this is a review of..
Quiet: The Power of Introverts in a World That Can’t Stop Talking by Susan Cain
Release Date: January 24th, 2012
At least one-third of the people we know are introverts. They are the ones who prefer listening to speaking, reading to partying; who innovate and create but dislike self-promotion; who favor working on their own over brainstorming in teams. Although they are often labeled “quiet,” it is to introverts that we owe many of the great contributions to society–from van Gogh’s sunflowers to the invention of the personal computer.
Passionately argued, impressively researched, and filled with indelible stories of real people, Quiet shows how dramatically we undervalue introverts, and how much we lose in doing so. Taking the reader on a journey from Dale Carnegie’s birthplace to Harvard Business School, from a Tony Robbins seminar to an evangelical megachurch, Susan Cain charts the rise of the Extrovert Ideal in the twentieth century and explores its far-reaching effects. She talks to Asian-American students who feel alienated from the brash, backslapping atmosphere of American schools. She questions the dominant values of American business culture, where forced collaboration can stand in the way of innovation, and where the leadership potential of introverts is often overlooked. And she draws on cutting-edge research in psychology and neuroscience to reveal the surprising differences between extroverts and introverts.
Perhaps most inspiring, she introduces us to successful introverts–from a witty, high-octane public speaker who recharges in solitude after his talks, to a record-breaking salesman who quietly taps into the power of questions. Finally, she offers invaluable advice on everything from how to better negotiate differences in introvert-extrovert relationships to how to empower an introverted child to when it makes sense to be a “pretend extrovert.”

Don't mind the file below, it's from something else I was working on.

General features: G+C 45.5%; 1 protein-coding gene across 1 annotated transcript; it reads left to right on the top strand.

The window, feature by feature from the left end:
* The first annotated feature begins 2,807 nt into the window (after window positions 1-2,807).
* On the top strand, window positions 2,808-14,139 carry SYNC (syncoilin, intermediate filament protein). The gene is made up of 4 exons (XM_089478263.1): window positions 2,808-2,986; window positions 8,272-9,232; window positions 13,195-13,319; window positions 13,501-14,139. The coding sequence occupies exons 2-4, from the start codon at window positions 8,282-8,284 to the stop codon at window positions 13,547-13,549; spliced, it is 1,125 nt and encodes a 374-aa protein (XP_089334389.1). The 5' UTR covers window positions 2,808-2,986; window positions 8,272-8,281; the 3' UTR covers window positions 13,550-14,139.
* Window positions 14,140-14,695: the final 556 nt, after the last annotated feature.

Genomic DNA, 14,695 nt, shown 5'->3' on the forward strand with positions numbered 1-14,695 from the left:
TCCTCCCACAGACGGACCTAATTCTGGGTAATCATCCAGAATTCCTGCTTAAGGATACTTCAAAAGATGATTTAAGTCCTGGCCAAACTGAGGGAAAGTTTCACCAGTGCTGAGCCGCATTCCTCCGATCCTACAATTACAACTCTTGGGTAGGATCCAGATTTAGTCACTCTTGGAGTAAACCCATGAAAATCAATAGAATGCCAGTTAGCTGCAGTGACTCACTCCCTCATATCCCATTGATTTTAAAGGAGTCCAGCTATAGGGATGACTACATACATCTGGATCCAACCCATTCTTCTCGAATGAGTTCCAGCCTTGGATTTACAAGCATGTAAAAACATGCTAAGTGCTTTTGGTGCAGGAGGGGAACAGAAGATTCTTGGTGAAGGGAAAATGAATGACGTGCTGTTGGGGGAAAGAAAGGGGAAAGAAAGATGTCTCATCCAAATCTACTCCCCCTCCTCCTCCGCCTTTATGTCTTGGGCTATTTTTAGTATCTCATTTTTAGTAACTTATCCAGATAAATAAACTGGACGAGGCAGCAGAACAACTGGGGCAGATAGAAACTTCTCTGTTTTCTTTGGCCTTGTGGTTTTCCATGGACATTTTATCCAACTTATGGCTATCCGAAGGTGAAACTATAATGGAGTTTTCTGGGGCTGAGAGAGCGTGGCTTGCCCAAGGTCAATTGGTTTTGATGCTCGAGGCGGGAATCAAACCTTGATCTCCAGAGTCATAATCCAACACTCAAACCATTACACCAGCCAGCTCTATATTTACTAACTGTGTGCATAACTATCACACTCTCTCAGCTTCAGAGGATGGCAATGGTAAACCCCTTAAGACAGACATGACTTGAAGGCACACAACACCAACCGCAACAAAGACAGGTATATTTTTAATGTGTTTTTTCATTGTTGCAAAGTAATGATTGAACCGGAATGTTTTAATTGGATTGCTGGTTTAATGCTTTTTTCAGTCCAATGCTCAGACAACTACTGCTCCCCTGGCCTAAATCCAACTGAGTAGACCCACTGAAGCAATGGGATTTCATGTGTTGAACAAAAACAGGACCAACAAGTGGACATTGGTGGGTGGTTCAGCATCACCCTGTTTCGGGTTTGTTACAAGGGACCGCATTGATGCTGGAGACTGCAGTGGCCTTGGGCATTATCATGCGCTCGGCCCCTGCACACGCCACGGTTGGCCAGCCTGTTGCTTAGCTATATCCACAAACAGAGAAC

This extraordinary book has the power to permanently change how we see introverts and, equally important, how introverts see themselves.
This book is unlike anything I’ve even read.. non-fiction wise!
“We all write our life stories as if we were novelists, McAdams believes, with beginnings, conflicts, turning points, and ending. And the way we characterize our past setbacks profoundly influences how satisfied we are with our current lives.”
I can’t begin to describe how this book changed my life, my attitude, my belief and my view of myself. I’ve been an introvert for as long as I remember and only in high school I’ve started questioning how I am different I am from the crowd-loving girls in my class. They’re always in clusters of 5 and 8 girls. And I’m either sitting alone or with a girl or two who I considered friends at the time. I confess I felt anger toward myself and the community for not paying attention to us and excluding us just because we’re not that outgoing. Truly sad times!
This book was like my life flashing before my eyes. Even to how my parents attitude to my panic and fear of trying new things. It all led to this version of me who is still hiding behind a computer desk and making global friends.
I’d give this 20 stars if I could and I’d definitely recommend it to the people I know in my community so they can learn about those poor neglected introverts.
Finally, you should definitely add this book to your TBR if you haven’t read it yet.